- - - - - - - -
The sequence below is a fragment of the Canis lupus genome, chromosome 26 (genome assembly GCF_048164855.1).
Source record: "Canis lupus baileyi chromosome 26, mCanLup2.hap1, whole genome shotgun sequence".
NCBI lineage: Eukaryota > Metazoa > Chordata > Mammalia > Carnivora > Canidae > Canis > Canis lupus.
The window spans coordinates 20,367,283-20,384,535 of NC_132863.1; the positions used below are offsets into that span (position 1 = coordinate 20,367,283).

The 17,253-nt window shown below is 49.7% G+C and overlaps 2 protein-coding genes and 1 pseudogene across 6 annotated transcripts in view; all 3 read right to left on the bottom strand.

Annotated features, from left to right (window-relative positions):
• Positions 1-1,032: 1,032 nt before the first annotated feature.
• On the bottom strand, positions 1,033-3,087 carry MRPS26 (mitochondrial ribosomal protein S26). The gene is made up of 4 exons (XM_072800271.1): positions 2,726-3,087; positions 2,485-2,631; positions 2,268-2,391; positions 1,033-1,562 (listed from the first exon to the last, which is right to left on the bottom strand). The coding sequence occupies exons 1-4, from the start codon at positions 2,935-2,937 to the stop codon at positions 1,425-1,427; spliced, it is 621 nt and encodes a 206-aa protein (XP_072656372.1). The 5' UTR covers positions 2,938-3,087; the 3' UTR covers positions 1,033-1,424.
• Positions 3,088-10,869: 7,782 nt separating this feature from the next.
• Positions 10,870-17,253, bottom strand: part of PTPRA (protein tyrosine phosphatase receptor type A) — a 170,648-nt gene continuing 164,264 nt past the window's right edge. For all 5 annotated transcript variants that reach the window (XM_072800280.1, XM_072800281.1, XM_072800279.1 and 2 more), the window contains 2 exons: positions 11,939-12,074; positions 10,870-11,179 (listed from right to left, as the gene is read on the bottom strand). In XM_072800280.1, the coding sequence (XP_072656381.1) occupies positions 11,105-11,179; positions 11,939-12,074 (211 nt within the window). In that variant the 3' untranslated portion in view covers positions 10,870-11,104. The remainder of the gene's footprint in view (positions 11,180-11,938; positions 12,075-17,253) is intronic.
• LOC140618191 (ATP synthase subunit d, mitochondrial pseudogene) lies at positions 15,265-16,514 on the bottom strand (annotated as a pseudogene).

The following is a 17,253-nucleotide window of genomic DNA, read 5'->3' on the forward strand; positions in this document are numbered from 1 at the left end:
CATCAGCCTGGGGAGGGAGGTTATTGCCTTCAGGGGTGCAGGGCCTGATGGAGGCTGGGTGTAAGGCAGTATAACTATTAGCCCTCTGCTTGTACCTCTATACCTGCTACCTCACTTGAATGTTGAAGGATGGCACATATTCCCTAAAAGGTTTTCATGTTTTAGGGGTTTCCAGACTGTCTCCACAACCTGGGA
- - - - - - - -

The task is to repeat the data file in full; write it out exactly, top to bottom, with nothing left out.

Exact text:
The sequence below is a fragment of the Canis lupus genome, chromosome 26 (genome assembly GCF_048164855.1).
Source record: "Canis lupus baileyi chromosome 26, mCanLup2.hap1, whole genome shotgun sequence".
NCBI lineage: Eukaryota > Metazoa > Chordata > Mammalia > Carnivora > Canidae > Canis > Canis lupus.
The window spans coordinates 20,367,283-20,384,535 of NC_132863.1; the positions used below are offsets into that span (position 1 = coordinate 20,367,283).

The 17,253-nt window shown below is 49.7% G+C and overlaps 2 protein-coding genes and 1 pseudogene across 6 annotated transcripts in view; all 3 read right to left on the bottom strand.

Annotated features, from left to right (window-relative positions):
• Positions 1-1,032: 1,032 nt before the first annotated feature.
• On the bottom strand, positions 1,033-3,087 carry MRPS26 (mitochondrial ribosomal protein S26). The gene is made up of 4 exons (XM_072800271.1): positions 2,726-3,087; positions 2,485-2,631; positions 2,268-2,391; positions 1,033-1,562 (listed from the first exon to the last, which is right to left on the bottom strand). The coding sequence occupies exons 1-4, from the start codon at positions 2,935-2,937 to the stop codon at positions 1,425-1,427; spliced, it is 621 nt and encodes a 206-aa protein (XP_072656372.1). The 5' UTR covers positions 2,938-3,087; the 3' UTR covers positions 1,033-1,424.
• Positions 3,088-10,869: 7,782 nt separating this feature from the next.
• Positions 10,870-17,253, bottom strand: part of PTPRA (protein tyrosine phosphatase receptor type A) — a 170,648-nt gene continuing 164,264 nt past the window's right edge. For all 5 annotated transcript variants that reach the window (XM_072800280.1, XM_072800281.1, XM_072800279.1 and 2 more), the window contains 2 exons: positions 11,939-12,074; positions 10,870-11,179 (listed from right to left, as the gene is read on the bottom strand). In XM_072800280.1, the coding sequence (XP_072656381.1) occupies positions 11,105-11,179; positions 11,939-12,074 (211 nt within the window). In that variant the 3' untranslated portion in view covers positions 10,870-11,104. The remainder of the gene's footprint in view (positions 11,180-11,938; positions 12,075-17,253) is intronic.
• LOC140618191 (ATP synthase subunit d, mitochondrial pseudogene) lies at positions 15,265-16,514 on the bottom strand (annotated as a pseudogene).

The following is a 17,253-nucleotide window of genomic DNA, read 5'->3' on the forward strand; positions in this document are numbered from 1 at the left end:
CATCAGCCTGGGGAGGGAGGTTATTGCCTTCAGGGGTGCAGGGCCTGATGGAGGCTGGGTGTAAGGCAGTATAACTATTAGCCCTCTGCTTGTACCTCTATACCTGCTACCTCACTTGAATGTTGAAGGATGGCACATATTCCCTAAAAGGTTTTCATGTTTTAGGGGTTTCCAGACTGTCTCCACAACCTGGGA